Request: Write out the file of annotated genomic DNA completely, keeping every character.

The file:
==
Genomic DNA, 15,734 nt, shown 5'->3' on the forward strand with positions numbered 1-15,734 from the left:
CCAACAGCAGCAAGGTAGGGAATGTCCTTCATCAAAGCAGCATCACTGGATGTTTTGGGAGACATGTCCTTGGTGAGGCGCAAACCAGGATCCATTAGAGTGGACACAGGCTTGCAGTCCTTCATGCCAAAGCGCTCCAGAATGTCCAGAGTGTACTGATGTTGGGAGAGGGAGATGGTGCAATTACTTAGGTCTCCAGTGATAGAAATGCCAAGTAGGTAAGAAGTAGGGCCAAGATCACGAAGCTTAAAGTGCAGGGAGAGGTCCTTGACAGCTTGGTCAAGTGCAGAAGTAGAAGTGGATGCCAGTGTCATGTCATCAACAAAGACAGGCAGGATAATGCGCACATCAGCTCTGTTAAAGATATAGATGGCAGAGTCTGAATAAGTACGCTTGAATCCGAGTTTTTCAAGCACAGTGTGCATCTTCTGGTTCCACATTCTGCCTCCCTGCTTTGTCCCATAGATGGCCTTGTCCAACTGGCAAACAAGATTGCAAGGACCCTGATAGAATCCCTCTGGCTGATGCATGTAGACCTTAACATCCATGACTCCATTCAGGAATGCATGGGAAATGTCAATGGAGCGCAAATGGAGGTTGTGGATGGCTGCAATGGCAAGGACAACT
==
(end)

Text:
Genomic DNA, 15,734 nt, shown 5'->3' on the forward strand with positions numbered 1-15,734 from the left:
CCAACAGCAGCAAGGTAGGGAATGTCCTTCATCAAAGCAGCATCACTGGATGTTTTGGGAGACATGTCCTTGGTGAGGCGCAAACCAGGATCCATTAGAGTGGACACAGGCTTGCAGTCCTTCATGCCAAAGCGCTCCAGAATGTCCAGAGTGTACTGATGTTGGGAGAGGGAGATGGTGCAATTACTTAGGTCTCCAGTGATAGAAATGCCAAGTAGGTAAGAAGTAGGGCCAAGATCACGAAGCTTAAAGTGCAGGGAGAGGTCCTTGACAGCTTGGTCAAGTGCAGAAGTAGAAGTGGATGCCAGTGTCATGTCATCAACAAAGACAGGCAGGATAATGCGCACATCAGCTCTGTTAAAGATATAGATGGCAGAGTCTGAATAAGTACGCTTGAATCCGAGTTTTTCAAGCACAGTGTGCATCTTCTGGTTCCACATTCTGCCTCCCTGCTTTGTCCCATAGATGGCCTTGTCCAACTGGCAAACAAGATTGCAAGGACCCTGATAGAATCCCTCTGGCTGATGCATGTAGACCTTAACATCCATGACTCCATTCAGGAATGCATGGGAAATGTCAATGGAGCGCAAATGGAGGTTGTGGATGGCTGCAATGGCAAGGACAACT